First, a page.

Damien Hirst is a bit of an enigma. On the one hand, he is one of the most famous contemporary artists in the world. On the other hand, he is the first artist people choose to mock when discussing the absurdity of contemporary art. “How can a shark, in a tank, be Art?” they say. Damien Hirst and Tracy Emin are the two popular artists who are automatically deemed ‘not good enough’ for an Art gallery. Ironically, both have had exhibitions in London recently (Emin’s at The Hayward Gallery) that show a full retrospective of their careers to critical acclaim. And in both cases, I loved the exhibitions. It seems that their popularity is not without reason.
I firmly believe that Art is much more than an attractive landscape or a modern, abstract painting. Art is about experience and how, for a moment, you can feel out-of-this-world. Art can be about changing your attitude to something or making a subtle, but important, point. The question is never “What Is Art?”, the question is whether it is worth your time and attention.
So it came as no suprise that Hirst is now exhibiting the first ‘substantial survey’ of his work so far at the Tate Modern. His ‘Untitled‘ dot-paintings from the late eighties through to the unforgettable ‘shark’ (aka The Physical Impossibility of Death in the Mind of Someone Living) and his latest butterfly paintings from circa 2007. His work tackles death and the temporary nature of life. Cigarette’s stubbed out represent a ‘mini life-cycle’ according to the guide – and upon seeing cigarette-stub pieces in Crematorium and The Acquired Inability to Escape, one wonders whether these temporal fags mean much at all. Nevertheless, the clear theme is established and you begin to realise that temporal life, seems to be what every other art piece is about.
The use of dead animals is common in Hirst’s work and, upon visiting the gallery, I really felt drawn to the art that highlights our own attitude to death. A butterfly. A cow. A fly. A shark. They are (just) animals, like us. One has no more value than the other, does it? Maybe the splitting of a cow in Mother and Child shows the completely fascinating intricacies within a cow. Kandinsky compared the colour of green to a “cow chewing the cud”. He felt green was a dull colour and represented little. Are cows that dull? Maybe they are when “chewing the cud”, but perhaps the decapitated head of A Thousand Years changes this. It is almost horrific seeing this bloody head on the floor as flies slowly hover around the head – before their own timely fate in the Insect-O-Cutor above. So if we see shock and horror in the cows head – do we see the same about the insects dropping dead to the ground when hitting the blue-light? No? Why? A cow. A fly. Just animals.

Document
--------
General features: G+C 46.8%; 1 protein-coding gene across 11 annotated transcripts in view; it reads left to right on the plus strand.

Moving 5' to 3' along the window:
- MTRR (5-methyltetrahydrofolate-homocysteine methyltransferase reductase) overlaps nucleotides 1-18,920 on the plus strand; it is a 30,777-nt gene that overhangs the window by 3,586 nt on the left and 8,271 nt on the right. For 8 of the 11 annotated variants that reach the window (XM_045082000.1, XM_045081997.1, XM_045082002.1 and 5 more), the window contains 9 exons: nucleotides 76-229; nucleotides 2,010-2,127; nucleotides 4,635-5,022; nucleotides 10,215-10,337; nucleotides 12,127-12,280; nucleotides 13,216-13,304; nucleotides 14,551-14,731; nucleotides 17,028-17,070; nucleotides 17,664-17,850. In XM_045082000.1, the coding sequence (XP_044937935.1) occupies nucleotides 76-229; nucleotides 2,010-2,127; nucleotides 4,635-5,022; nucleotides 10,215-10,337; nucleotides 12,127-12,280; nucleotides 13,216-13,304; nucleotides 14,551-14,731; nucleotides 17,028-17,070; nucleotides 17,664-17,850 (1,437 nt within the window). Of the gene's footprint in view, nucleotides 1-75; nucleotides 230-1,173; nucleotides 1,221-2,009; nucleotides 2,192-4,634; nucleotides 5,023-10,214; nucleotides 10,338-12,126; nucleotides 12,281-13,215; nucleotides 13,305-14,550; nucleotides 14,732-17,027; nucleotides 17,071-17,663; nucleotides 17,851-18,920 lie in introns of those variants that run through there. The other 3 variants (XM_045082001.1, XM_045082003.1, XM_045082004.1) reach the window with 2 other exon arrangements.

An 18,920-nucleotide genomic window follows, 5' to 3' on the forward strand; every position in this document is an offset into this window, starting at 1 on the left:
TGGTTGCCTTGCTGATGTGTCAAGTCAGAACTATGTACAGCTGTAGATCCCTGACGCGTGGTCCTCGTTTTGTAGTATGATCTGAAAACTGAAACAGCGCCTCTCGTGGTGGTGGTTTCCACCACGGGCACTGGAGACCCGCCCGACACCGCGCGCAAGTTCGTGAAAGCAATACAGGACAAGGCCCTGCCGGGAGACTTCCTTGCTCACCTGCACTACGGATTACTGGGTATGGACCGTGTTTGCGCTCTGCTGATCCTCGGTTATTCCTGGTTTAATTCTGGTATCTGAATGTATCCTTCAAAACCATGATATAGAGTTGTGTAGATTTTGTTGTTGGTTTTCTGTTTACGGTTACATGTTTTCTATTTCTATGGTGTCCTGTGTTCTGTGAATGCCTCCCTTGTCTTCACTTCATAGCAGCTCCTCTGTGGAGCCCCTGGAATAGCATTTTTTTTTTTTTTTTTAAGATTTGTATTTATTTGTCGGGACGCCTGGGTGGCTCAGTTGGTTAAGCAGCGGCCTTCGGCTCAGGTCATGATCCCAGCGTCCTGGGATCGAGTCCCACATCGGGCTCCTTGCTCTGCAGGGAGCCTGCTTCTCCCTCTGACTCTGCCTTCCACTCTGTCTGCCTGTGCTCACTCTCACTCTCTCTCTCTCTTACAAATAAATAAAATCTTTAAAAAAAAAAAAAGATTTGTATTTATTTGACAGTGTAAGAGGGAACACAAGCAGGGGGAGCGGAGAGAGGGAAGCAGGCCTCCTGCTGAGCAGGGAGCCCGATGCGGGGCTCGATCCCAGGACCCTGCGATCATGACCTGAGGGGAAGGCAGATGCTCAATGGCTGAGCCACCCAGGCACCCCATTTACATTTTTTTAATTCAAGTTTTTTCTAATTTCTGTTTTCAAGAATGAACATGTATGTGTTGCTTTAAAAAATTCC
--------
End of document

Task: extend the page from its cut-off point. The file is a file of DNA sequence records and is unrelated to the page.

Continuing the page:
The butterflies are not all dead. And, I am told, they are cared for and lead a very full life. As far as butterflies go. To have an exhibition piece, In and Out of Love, whereby butterflies hover around a room amongst paintings which are blank, surely highlights how death is not all doom and gloom. And some animals, really are, a thing of pure beauty. The butterfly images became more religious as they are displayed (deceased now and stuck-fast to a shaped canvas) to recreate what appears to be a stained-glass window in Doorways to the Kingdom of Heaven. Beauty, faith and animal-life. Death is not confined to the formaldehyde solution in tanks.
Ironically, when you emerge from In and Out of Love, the attendants check that the butterflies have not joined you as you leave. I assume, if they find one, they put in back in the correct room. Then, as you stand, head a little busy from all the butterflies, you see The Pharmacy; a complete re-creation of a pharmacy. It is static and nothing moves. Lots of colour, but nothing natural. Indeed, everything is created – created to extend life? created to assist in life? It looks unnatural, especially as we know that in the room next door, butterflies hover around in wondrous beauty. The only ‘life’ in this room is you and the other gallery visitors. Now that is dull.
I really do believe Damien Hirst is an important artist and he does require your attention. This exhibition seems to cover his work and truly shows how – and why – he is an important British artist. A great exhibition that I hope Londoners – and Olympic visitors – will manage to see in the coming months.